have a good time. It was really rough on
my mother: I was the oldest and going
down the wrong path.”
“I came back so on
fire. I couldn’t stop reading about the saints—I
was hungering to catch
up on what I had been
missing for the past eight
years.”
After graduating from high school,
Eric went to the University of Florida,
Gainesville, where he majored in business and political science. There, his lax
spiritual lifestyle continued, but the strong
devotion to Mary that had developed as a
child carried him through that time.
“I’d still say a Rosary now and then.
2
Avanti con Maria
Eric Scanlan, who was recently accepted as a seminarian for the Diocese of Venice, Florida.
I knew I would come back to a stronger
practice of the faith someday, but I was
not ready yet.”
The summer before his senior year,
Eric’s mother asked whether he would go
with her on a pilgrimage to Medjugorje.
He accepted promptly, figuring this would
make for an exotic vacation, an adventure
of sorts. Instead, it was a turning point.
“It was the most amazing week of my
life. While there I felt so full of peace,
so sure that God loved me. My eyes
were opened to how badly I was living
my life.”
Within a few days Eric could not
let the Rosary out of his hand. He also
went to confession, and for the first time
he experienced the power of eucharistic
adoration.
“I came back so on fire. I couldn’t stop
reading about the saints—I was hungering
to catch up on what I had been missing
for the past eight years.”
Eric found his senior year to be a time
of transition and discernment. He began
going more frequently to daily Mass and
receiving spiritual direction, “and shortly
thereafter my confessor said, ‘You might
have the makings of a priest.’ I hadn’t
thought about all that since childhood.
Now the desire came back to me. It scared
me at first.”
Eric Scanlan continued to pray and discern during his Christmas break. Before
the end of break, he came in contact with
several Franciscan University graduates
who told him about their alma mater. Soon
he applied to Franciscan’s graduate school,
but was not yet sure the Pre-Theologate
Program was for him. He arrived in the
summer of 2007, and ran into program
director Father Ken Cienik, SA, almost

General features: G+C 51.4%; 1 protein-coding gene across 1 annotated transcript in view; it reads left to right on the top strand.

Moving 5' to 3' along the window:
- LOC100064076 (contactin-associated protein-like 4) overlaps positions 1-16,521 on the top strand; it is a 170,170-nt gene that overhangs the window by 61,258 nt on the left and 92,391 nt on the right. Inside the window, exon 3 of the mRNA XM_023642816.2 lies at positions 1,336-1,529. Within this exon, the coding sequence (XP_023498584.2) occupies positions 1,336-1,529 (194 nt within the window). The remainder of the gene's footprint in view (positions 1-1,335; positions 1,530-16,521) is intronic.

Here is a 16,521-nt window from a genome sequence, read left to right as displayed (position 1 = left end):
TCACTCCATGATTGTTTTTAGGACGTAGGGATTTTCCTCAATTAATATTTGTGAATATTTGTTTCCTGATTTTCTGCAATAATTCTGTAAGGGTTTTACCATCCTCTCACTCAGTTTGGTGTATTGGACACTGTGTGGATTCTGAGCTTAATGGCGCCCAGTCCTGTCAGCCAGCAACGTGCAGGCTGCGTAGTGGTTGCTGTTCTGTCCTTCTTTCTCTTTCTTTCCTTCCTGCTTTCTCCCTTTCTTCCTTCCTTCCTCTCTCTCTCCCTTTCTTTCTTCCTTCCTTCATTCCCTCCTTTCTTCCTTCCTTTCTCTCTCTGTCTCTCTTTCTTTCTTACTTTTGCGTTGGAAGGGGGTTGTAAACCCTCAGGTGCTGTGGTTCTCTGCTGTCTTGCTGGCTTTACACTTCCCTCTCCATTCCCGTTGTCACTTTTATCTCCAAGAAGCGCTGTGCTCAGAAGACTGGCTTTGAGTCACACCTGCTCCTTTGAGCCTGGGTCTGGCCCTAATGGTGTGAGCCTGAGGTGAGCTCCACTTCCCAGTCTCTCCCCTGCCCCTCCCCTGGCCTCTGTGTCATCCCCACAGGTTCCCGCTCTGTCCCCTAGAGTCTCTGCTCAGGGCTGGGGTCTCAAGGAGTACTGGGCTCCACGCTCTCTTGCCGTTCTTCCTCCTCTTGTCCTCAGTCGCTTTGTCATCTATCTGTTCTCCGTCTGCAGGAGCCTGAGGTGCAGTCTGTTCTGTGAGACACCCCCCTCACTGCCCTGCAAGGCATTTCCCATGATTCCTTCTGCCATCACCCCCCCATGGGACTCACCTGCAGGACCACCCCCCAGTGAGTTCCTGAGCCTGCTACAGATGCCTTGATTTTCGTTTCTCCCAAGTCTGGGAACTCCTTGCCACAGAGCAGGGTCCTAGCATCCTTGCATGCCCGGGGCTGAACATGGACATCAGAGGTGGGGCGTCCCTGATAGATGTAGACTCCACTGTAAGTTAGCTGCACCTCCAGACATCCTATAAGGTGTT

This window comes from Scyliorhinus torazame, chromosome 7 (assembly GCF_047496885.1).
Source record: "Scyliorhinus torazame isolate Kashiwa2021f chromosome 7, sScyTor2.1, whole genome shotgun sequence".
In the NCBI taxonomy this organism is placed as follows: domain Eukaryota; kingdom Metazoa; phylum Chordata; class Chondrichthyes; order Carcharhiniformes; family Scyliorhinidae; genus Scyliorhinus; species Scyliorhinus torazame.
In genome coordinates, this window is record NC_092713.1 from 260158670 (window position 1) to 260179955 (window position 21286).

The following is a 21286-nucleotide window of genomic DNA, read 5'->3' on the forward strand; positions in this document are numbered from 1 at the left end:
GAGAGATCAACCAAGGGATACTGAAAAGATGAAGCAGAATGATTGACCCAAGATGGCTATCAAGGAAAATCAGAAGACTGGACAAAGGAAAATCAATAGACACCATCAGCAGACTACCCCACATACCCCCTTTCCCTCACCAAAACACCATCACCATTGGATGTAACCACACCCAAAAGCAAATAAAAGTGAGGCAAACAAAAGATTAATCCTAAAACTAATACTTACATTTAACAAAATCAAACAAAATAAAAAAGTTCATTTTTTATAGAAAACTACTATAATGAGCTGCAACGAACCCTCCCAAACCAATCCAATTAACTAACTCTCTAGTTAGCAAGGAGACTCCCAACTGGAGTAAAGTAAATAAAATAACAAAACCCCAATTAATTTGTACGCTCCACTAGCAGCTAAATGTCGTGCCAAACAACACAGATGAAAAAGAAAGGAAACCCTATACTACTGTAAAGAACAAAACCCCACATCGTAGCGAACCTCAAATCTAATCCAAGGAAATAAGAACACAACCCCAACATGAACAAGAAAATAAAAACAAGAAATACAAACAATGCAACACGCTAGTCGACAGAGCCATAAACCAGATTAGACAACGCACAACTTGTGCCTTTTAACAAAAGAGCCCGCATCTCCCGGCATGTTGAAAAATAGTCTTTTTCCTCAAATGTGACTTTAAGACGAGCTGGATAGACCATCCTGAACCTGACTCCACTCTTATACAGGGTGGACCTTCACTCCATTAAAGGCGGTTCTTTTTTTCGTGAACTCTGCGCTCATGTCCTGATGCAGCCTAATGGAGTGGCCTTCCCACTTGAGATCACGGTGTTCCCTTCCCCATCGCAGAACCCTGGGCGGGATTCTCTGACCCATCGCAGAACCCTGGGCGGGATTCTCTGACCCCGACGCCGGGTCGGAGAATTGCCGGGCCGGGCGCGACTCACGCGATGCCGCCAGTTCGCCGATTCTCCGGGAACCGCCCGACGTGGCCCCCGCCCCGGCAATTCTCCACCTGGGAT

immediately. Father Ken suggested a
novena to the Holy Spirit.
“Within four or five days,” says Eric, “I
knew I should enter the Pre-Theologate
Program that fall.”
And he hasn’t regretted it.
“The brotherhood I’ve experienced
here has carried me through my discernment. For years I had no solid Catholic
friends. Here there are so many with
the same issues I’ve had. It’s been such
a boost to have their support. Through
the ups and downs they are always there
to pray for me.”
Eric has been accepted as a seminarian
for the Diocese of Venice, Florida.
From the Heart: A Word From Our Grads
M
any Pre-Theologate Program
alumni traveled from their respective seminaries around the country
to see Pope Benedict XVI. Here, a few
of them share their memories, as well
as some reflections on their time in the
Pre-Theologate.
“Our entire seminary went. I’d seen
the pope in Rome and definitely wanted
to see him again. I wanted to hear the
father of the Church speak to me as a
seminarian—to teach me how to be a
priest. His message created in me a zeal
for the ministry and a sense of renewal.
To know that the Holy Father prays for
me daily: That’s something I took with
me from that visit.
“As for me, things are going well.
This summer at my parish assignment,
the priest thought I was a fourth-year
theologian, not a second year. I credit my
time at Franciscan for that. The forma-
Pre-Theologate alumni Tony Robbins and Edward Leonard with program director Father Ken Cienik, SA,
at the papal event in New York.
Father Tom Acklin, OSB, center, with Father Ken Cienik, SA, and Father Rick Martignetti, OFM, surrounded by the Pre-Theologate Program men at the spring retreat. Father Acklin is
a theology professor and former rector at St. Vincent’s Seminary in Latrobe, Pennsylvania. He is a well-known spiritual director, psychotherapist, and author who has shared his insights into
Christ’s sufferings on the cross and other spiritual topics on EWTN.